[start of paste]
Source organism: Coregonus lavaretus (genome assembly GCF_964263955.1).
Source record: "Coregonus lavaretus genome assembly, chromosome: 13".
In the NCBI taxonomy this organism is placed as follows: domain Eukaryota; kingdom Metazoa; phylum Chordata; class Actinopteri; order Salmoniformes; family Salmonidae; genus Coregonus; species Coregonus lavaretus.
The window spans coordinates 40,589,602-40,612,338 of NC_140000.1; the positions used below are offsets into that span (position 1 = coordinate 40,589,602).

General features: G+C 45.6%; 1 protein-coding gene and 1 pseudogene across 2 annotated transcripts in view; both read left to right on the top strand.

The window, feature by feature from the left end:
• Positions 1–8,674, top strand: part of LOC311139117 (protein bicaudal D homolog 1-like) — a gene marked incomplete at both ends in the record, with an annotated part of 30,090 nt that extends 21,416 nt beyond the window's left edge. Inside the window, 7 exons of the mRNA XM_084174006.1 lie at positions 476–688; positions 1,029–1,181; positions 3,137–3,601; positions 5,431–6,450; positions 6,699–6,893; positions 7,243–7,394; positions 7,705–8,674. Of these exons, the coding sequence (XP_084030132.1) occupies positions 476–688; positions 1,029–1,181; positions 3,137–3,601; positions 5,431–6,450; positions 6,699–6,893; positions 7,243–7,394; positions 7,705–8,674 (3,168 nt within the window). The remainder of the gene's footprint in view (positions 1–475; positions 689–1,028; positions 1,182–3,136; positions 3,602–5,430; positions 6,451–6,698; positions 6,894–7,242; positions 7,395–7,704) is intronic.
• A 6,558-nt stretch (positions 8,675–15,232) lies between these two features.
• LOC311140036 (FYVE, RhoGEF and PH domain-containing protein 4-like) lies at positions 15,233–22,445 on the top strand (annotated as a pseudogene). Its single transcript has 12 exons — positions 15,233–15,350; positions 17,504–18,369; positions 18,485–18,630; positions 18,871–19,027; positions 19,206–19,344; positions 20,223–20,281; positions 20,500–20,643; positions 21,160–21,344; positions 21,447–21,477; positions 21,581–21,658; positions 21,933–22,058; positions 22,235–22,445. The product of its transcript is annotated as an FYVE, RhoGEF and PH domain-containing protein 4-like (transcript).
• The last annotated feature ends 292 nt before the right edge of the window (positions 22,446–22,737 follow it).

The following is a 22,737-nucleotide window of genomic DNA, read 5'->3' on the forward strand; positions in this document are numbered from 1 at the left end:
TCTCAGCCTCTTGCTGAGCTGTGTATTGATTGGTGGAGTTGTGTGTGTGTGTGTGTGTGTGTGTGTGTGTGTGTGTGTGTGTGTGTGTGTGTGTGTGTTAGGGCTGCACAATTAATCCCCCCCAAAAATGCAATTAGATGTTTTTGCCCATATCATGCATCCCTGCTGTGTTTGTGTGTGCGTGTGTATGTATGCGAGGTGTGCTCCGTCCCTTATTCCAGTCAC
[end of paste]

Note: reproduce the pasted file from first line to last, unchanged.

Source organism: Coregonus lavaretus (genome assembly GCF_964263955.1).
Source record: "Coregonus lavaretus genome assembly, chromosome: 13".
In the NCBI taxonomy this organism is placed as follows: domain Eukaryota; kingdom Metazoa; phylum Chordata; class Actinopteri; order Salmoniformes; family Salmonidae; genus Coregonus; species Coregonus lavaretus.
The window spans coordinates 40,589,602-40,612,338 of NC_140000.1; the positions used below are offsets into that span (position 1 = coordinate 40,589,602).

General features: G+C 45.6%; 1 protein-coding gene and 1 pseudogene across 2 annotated transcripts in view; both read left to right on the top strand.

The window, feature by feature from the left end:
• Positions 1–8,674, top strand: part of LOC311139117 (protein bicaudal D homolog 1-like) — a gene marked incomplete at both ends in the record, with an annotated part of 30,090 nt that extends 21,416 nt beyond the window's left edge. Inside the window, 7 exons of the mRNA XM_084174006.1 lie at positions 476–688; positions 1,029–1,181; positions 3,137–3,601; positions 5,431–6,450; positions 6,699–6,893; positions 7,243–7,394; positions 7,705–8,674. Of these exons, the coding sequence (XP_084030132.1) occupies positions 476–688; positions 1,029–1,181; positions 3,137–3,601; positions 5,431–6,450; positions 6,699–6,893; positions 7,243–7,394; positions 7,705–8,674 (3,168 nt within the window). The remainder of the gene's footprint in view (positions 1–475; positions 689–1,028; positions 1,182–3,136; positions 3,602–5,430; positions 6,451–6,698; positions 6,894–7,242; positions 7,395–7,704) is intronic.
• A 6,558-nt stretch (positions 8,675–15,232) lies between these two features.
• LOC311140036 (FYVE, RhoGEF and PH domain-containing protein 4-like) lies at positions 15,233–22,445 on the top strand (annotated as a pseudogene). Its single transcript has 12 exons — positions 15,233–15,350; positions 17,504–18,369; positions 18,485–18,630; positions 18,871–19,027; positions 19,206–19,344; positions 20,223–20,281; positions 20,500–20,643; positions 21,160–21,344; positions 21,447–21,477; positions 21,581–21,658; positions 21,933–22,058; positions 22,235–22,445. The product of its transcript is annotated as an FYVE, RhoGEF and PH domain-containing protein 4-like (transcript).
• The last annotated feature ends 292 nt before the right edge of the window (positions 22,446–22,737 follow it).

The following is a 22,737-nucleotide window of genomic DNA, read 5'->3' on the forward strand; positions in this document are numbered from 1 at the left end:
TCTCAGCCTCTTGCTGAGCTGTGTATTGATTGGTGGAGTTGTGTGTGTGTGTGTGTGTGTGTGTGTGTGTGTGTGTGTGTGTGTGTGTGTGTGTGTGTTAGGGCTGCACAATTAATCCCCCCCAAAAATGCAATTAGATGTTTTTGCCCATATCATGCATCCCTGCTGTGTTTGTGTGTGCGTGTGTATGTATGCGAGGTGTGCTCCGTCCCTTATTCCAGTCAC